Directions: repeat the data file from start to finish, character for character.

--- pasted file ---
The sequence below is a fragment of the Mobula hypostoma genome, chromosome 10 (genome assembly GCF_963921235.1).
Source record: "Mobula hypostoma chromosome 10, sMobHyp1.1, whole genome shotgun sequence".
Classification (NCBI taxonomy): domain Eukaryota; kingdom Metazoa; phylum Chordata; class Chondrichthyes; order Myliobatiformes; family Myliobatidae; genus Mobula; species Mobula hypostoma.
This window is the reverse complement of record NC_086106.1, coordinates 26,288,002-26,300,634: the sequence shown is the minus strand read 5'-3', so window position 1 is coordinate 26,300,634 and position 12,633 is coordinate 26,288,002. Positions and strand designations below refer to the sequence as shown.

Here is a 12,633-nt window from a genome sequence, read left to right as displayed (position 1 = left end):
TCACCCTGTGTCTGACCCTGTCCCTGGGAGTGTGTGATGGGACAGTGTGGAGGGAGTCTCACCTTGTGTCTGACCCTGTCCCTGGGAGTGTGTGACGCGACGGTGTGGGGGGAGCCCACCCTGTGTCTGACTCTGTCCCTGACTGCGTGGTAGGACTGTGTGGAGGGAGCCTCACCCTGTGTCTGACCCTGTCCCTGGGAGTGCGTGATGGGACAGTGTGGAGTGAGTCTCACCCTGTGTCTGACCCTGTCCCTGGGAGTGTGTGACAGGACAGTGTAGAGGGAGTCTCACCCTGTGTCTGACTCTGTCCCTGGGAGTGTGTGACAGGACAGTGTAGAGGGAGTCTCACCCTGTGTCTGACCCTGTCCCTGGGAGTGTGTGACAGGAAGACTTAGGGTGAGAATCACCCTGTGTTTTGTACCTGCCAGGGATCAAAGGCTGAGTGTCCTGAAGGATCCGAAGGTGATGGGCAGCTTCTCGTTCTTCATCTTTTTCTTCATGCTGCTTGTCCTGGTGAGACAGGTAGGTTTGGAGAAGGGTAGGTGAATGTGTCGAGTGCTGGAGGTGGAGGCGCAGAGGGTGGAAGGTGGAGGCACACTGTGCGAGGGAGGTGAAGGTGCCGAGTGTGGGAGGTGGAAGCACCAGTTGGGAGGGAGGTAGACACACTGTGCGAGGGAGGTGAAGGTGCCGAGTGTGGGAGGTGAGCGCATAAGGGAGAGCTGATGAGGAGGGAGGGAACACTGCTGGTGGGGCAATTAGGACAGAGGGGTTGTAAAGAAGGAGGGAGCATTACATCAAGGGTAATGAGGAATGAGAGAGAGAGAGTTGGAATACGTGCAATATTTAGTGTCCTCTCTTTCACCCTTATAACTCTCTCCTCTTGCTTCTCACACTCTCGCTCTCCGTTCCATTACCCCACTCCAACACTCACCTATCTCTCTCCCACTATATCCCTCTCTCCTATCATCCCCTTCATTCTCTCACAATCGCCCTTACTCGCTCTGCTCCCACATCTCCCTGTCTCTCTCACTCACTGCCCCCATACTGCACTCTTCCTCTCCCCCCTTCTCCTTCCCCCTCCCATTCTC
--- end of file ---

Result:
The sequence below is a fragment of the Mobula hypostoma genome, chromosome 10 (genome assembly GCF_963921235.1).
Source record: "Mobula hypostoma chromosome 10, sMobHyp1.1, whole genome shotgun sequence".
Classification (NCBI taxonomy): domain Eukaryota; kingdom Metazoa; phylum Chordata; class Chondrichthyes; order Myliobatiformes; family Myliobatidae; genus Mobula; species Mobula hypostoma.
This window is the reverse complement of record NC_086106.1, coordinates 26,288,002-26,300,634: the sequence shown is the minus strand read 5'-3', so window position 1 is coordinate 26,300,634 and position 12,633 is coordinate 26,288,002. Positions and strand designations below refer to the sequence as shown.

Here is a 12,633-nt window from a genome sequence, read left to right as displayed (position 1 = left end):
TCACCCTGTGTCTGACCCTGTCCCTGGGAGTGTGTGATGGGACAGTGTGGAGGGAGTCTCACCTTGTGTCTGACCCTGTCCCTGGGAGTGTGTGACGCGACGGTGTGGGGGGAGCCCACCCTGTGTCTGACTCTGTCCCTGACTGCGTGGTAGGACTGTGTGGAGGGAGCCTCACCCTGTGTCTGACCCTGTCCCTGGGAGTGCGTGATGGGACAGTGTGGAGTGAGTCTCACCCTGTGTCTGACCCTGTCCCTGGGAGTGTGTGACAGGACAGTGTAGAGGGAGTCTCACCCTGTGTCTGACTCTGTCCCTGGGAGTGTGTGACAGGACAGTGTAGAGGGAGTCTCACCCTGTGTCTGACCCTGTCCCTGGGAGTGTGTGACAGGAAGACTTAGGGTGAGAATCACCCTGTGTTTTGTACCTGCCAGGGATCAAAGGCTGAGTGTCCTGAAGGATCCGAAGGTGATGGGCAGCTTCTCGTTCTTCATCTTTTTCTTCATGCTGCTTGTCCTGGTGAGACAGGTAGGTTTGGAGAAGGGTAGGTGAATGTGTCGAGTGCTGGAGGTGGAGGCGCAGAGGGTGGAAGGTGGAGGCACACTGTGCGAGGGAGGTGAAGGTGCCGAGTGTGGGAGGTGGAAGCACCAGTTGGGAGGGAGGTAGACACACTGTGCGAGGGAGGTGAAGGTGCCGAGTGTGGGAGGTGAGCGCATAAGGGAGAGCTGATGAGGAGGGAGGGAACACTGCTGGTGGGGCAATTAGGACAGAGGGGTTGTAAAGAAGGAGGGAGCATTACATCAAGGGTAATGAGGAATGAGAGAGAGAGAGTTGGAATACGTGCAATATTTAGTGTCCTCTCTTTCACCCTTATAACTCTCTCCTCTTGCTTCTCACACTCTCGCTCTCCGTTCCATTACCCCACTCCAACACTCACCTATCTCTCTCCCACTATATCCCTCTCTCCTATCATCCCCTTCATTCTCTCACAATCGCCCTTACTCGCTCTGCTCCCACATCTCCCTGTCTCTCTCACTCACTGCCCCCATACTGCACTCTTCCTCTCCCCCCTTCTCCTTCCCCCTCCCATTCTC